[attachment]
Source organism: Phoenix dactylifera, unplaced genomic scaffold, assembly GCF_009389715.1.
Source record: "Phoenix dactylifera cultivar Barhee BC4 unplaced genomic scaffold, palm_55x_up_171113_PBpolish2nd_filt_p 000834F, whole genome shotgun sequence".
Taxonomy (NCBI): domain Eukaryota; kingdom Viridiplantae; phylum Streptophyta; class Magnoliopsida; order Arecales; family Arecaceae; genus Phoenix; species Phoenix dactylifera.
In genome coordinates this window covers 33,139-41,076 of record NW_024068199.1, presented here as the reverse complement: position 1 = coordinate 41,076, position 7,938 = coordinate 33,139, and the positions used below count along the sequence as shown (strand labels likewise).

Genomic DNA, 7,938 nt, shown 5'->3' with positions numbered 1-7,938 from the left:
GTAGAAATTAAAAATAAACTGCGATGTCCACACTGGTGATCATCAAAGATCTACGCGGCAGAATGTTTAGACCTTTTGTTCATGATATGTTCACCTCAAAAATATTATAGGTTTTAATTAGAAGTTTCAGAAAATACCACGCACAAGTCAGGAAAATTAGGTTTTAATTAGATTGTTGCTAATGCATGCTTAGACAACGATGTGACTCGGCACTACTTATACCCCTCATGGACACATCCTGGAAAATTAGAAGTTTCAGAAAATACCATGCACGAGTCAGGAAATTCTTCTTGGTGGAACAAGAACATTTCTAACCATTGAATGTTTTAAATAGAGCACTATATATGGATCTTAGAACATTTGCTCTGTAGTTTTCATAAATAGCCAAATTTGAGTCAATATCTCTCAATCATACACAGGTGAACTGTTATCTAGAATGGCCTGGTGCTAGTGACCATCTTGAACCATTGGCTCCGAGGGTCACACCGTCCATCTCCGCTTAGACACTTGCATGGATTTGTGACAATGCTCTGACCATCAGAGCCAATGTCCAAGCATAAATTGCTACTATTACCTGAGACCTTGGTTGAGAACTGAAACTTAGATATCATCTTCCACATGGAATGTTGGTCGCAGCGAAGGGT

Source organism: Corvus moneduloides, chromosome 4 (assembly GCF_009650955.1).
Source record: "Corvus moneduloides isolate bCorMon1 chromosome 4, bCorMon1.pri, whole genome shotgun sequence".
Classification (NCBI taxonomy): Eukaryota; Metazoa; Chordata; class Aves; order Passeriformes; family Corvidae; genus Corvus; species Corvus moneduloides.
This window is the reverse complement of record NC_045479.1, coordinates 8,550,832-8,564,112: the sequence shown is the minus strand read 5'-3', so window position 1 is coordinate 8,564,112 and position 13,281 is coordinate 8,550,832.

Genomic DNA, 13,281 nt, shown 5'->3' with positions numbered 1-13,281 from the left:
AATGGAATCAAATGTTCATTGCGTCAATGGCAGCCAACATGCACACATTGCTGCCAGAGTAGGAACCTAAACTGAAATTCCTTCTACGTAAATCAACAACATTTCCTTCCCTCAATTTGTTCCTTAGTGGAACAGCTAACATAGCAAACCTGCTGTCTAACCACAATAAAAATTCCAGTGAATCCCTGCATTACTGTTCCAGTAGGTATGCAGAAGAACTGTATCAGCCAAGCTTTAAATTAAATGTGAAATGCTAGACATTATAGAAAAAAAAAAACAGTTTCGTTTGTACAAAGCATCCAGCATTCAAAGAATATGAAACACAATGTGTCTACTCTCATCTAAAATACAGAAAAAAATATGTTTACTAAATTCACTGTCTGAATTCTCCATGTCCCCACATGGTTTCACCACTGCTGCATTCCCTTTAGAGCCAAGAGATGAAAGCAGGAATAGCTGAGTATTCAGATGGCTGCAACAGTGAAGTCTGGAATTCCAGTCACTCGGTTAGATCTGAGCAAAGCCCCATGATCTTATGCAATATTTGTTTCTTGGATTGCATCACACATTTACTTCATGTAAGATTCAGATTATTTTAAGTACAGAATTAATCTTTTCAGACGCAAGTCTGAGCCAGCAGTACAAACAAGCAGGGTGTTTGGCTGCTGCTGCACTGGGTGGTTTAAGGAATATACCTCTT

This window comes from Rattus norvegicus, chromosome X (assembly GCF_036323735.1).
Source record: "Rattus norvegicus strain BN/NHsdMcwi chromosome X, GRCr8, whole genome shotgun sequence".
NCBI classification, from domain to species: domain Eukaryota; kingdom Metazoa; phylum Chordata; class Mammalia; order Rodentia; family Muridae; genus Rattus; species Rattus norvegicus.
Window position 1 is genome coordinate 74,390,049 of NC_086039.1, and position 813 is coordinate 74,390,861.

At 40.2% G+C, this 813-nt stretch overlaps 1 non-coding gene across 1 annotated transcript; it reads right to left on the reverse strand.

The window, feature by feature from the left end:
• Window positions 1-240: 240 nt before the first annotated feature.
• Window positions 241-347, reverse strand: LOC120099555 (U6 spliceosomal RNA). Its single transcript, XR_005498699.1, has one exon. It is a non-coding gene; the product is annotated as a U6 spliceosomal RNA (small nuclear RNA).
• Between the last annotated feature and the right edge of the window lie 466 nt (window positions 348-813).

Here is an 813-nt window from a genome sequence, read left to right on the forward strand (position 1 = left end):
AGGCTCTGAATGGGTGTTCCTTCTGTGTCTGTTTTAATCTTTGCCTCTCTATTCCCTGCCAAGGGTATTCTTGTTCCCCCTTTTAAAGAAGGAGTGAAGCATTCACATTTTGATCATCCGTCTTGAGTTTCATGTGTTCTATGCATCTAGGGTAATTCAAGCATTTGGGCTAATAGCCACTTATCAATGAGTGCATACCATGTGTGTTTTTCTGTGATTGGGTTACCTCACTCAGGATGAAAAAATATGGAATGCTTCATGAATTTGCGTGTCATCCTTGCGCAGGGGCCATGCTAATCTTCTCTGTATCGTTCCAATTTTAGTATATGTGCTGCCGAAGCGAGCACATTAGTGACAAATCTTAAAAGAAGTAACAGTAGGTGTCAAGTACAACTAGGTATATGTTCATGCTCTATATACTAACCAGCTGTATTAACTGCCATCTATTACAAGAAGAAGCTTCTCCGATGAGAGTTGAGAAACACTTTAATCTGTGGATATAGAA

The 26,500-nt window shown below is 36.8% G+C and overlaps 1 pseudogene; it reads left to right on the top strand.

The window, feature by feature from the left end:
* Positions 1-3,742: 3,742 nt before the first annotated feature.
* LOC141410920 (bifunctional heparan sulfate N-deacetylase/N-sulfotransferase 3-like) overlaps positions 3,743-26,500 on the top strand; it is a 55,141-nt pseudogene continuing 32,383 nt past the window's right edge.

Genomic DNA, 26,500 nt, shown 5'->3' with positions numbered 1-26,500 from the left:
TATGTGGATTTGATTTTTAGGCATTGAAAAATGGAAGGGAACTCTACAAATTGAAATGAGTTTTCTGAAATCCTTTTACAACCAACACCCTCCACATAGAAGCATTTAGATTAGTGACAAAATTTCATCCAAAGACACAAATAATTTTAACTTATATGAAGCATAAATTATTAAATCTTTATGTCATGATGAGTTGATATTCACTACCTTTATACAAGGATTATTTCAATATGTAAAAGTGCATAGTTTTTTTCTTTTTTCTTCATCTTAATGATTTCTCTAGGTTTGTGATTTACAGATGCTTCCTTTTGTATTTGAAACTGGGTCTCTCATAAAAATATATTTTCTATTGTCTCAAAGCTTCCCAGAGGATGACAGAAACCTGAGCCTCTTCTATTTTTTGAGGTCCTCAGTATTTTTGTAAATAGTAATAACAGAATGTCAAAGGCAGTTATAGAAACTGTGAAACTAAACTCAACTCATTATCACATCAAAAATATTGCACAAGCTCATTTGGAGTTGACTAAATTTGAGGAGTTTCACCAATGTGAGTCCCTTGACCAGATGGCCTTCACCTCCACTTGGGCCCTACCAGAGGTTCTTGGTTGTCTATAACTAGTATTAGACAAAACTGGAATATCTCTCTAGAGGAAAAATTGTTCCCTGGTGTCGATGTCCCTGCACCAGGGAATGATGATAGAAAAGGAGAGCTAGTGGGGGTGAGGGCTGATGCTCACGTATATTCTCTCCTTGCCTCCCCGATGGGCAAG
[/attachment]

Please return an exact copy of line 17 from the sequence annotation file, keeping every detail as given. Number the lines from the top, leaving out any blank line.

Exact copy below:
At 40.2% G+C, this 813-nt stretch overlaps 1 non-coding gene across 1 annotated transcript; it reads right to left on the reverse strand.